> On 11 Mrz., 12:51, Alan Smaill <sma...@SPAMinf.ed.ac.uk> wrote: >> WM <mueck...@rz.fh-augsburg.de> writes: >> > On 9 Mrz., 16:00, William Hughes <wpihug...@gmail.com> wrote: >> >> So this is WM's explanation. >> >> >> When he says >> >> >> No findable line of L is coFIS >> >> with d >> >> >> and >> >> >> g is coFIS with d >> >> >> he is not using the same d. >> >> >> d like L_m is changable. >> >> >> So let us use (d) to indicate the function. >> >> The function (d) is not changable, though >> >> its value may be. >> >> > What do you understand by the not changeable function (d)? >> >> Can you understand that there is a function which, given any natural >> number n, can return the first n digits of the decimal expansion of pi? > > Of course. There is even a much simpler case, namely the function that > given n return n digits of 1/9. But we have to distinguish between > this function, abbreviated by "0.111..." and its values > 0.1 > 0.11 > 0.111 > ... > > Note here no actual infinity is involved unless 0.111... is assumed to > be a decimal fraction with more than any finite number of 1's.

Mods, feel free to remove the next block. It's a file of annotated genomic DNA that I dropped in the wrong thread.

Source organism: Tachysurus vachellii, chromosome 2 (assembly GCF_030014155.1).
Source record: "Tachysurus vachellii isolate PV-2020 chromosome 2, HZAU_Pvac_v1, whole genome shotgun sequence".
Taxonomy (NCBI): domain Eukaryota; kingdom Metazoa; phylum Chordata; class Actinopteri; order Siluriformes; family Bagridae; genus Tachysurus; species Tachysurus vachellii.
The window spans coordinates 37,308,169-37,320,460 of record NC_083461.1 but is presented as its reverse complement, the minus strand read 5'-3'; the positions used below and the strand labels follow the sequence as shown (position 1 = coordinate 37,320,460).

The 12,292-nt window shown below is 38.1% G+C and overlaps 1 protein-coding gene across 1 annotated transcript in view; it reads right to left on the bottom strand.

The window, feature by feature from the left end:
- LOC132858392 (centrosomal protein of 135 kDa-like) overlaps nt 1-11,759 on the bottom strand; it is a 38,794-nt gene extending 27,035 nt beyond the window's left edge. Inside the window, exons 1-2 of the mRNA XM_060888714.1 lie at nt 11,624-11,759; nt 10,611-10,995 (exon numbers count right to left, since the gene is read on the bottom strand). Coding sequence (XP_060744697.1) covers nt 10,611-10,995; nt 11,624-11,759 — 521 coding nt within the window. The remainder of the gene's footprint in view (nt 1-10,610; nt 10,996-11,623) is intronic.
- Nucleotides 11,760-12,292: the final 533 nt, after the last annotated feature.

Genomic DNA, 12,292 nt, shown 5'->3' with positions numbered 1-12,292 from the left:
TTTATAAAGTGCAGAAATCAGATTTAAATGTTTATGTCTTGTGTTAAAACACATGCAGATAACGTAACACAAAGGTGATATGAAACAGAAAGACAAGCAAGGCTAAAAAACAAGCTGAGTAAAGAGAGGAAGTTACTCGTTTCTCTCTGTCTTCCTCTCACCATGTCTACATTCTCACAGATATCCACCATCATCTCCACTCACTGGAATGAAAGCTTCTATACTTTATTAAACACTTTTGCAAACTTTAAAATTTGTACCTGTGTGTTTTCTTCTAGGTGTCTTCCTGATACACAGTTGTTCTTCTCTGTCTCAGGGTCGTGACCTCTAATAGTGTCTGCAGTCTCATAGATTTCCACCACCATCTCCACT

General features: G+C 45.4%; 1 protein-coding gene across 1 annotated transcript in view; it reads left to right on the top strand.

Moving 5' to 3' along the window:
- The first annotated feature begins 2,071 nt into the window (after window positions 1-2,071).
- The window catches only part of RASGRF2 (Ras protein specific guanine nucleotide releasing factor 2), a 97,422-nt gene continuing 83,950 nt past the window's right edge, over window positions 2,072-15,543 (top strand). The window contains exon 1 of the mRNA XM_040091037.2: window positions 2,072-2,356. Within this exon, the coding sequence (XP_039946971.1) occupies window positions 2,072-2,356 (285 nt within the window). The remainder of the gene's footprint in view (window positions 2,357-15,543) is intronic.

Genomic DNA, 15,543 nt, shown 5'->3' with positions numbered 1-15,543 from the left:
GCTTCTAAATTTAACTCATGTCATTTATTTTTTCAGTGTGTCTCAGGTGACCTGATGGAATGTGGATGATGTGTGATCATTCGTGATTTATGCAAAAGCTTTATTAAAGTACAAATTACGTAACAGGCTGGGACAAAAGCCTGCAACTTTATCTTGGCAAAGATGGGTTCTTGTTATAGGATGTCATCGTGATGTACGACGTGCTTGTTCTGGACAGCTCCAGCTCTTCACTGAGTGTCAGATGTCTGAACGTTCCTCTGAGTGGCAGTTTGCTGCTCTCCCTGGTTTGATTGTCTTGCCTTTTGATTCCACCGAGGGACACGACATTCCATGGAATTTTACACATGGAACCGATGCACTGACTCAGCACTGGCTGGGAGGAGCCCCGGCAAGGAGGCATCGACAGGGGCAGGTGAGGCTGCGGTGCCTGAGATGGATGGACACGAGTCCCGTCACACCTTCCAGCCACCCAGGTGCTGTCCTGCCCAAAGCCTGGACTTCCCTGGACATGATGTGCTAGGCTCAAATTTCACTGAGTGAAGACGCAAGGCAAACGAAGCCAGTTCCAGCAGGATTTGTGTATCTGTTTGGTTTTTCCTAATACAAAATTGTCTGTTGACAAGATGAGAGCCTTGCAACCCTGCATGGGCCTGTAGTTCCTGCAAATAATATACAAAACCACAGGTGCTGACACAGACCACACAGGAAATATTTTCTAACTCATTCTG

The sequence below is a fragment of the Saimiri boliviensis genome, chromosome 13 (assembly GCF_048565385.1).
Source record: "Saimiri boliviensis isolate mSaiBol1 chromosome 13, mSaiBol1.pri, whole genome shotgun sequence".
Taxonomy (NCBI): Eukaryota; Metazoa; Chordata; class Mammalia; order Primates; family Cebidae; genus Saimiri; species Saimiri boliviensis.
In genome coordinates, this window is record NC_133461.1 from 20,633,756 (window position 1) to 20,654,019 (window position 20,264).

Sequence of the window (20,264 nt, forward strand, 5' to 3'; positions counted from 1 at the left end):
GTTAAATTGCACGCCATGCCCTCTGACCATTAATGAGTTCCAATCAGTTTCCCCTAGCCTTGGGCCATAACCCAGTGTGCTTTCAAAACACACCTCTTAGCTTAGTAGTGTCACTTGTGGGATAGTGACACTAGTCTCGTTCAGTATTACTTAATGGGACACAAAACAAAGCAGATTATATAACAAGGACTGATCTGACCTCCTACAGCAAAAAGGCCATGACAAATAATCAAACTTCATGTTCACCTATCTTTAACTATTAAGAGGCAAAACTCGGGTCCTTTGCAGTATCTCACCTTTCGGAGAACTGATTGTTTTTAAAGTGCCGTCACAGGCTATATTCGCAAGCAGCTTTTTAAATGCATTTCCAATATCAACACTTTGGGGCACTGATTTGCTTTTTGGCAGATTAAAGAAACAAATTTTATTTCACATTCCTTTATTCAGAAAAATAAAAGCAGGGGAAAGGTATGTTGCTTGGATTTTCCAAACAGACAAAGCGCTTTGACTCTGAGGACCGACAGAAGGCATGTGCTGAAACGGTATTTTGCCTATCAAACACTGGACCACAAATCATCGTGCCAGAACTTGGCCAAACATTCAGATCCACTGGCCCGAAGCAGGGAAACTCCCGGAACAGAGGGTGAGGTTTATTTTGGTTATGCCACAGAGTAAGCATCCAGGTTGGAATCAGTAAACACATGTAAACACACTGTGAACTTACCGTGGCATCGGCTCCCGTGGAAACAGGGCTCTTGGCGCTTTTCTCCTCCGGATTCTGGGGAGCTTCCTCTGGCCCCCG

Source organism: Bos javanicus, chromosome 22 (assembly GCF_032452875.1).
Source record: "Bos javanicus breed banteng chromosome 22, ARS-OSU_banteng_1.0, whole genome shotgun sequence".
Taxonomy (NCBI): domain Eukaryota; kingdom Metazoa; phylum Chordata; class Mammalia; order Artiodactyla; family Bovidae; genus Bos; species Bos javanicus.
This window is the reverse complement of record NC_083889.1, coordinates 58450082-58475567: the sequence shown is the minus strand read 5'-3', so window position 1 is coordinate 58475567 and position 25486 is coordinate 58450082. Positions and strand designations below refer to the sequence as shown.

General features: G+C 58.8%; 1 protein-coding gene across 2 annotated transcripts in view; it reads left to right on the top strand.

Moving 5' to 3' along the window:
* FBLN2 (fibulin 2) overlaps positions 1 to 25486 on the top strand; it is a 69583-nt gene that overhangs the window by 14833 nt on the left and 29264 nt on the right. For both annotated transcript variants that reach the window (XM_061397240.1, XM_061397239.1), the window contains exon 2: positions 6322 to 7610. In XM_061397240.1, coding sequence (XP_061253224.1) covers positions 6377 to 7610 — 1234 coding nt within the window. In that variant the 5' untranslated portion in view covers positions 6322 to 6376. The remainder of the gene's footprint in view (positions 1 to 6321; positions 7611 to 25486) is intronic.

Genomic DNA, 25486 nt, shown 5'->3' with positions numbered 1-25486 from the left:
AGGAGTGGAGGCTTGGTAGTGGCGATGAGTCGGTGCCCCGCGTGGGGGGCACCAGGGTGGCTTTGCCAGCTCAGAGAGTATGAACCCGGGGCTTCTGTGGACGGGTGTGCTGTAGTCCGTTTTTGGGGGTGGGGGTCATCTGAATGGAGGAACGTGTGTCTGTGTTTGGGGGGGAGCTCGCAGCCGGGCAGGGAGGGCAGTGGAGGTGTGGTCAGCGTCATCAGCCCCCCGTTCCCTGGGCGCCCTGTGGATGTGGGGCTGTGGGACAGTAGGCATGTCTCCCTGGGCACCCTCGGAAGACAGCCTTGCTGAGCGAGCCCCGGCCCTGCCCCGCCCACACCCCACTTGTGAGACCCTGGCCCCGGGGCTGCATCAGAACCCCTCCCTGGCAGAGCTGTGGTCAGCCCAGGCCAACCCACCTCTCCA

And can you understand that it is possible to give a potentially infinite list of potentially infinite lists of digits, by a function f of two naturals, such that for every n,m, f(n,m) is the mth digit of the mth list?
Still no actual infinity, and the function is a fixed set of instructions.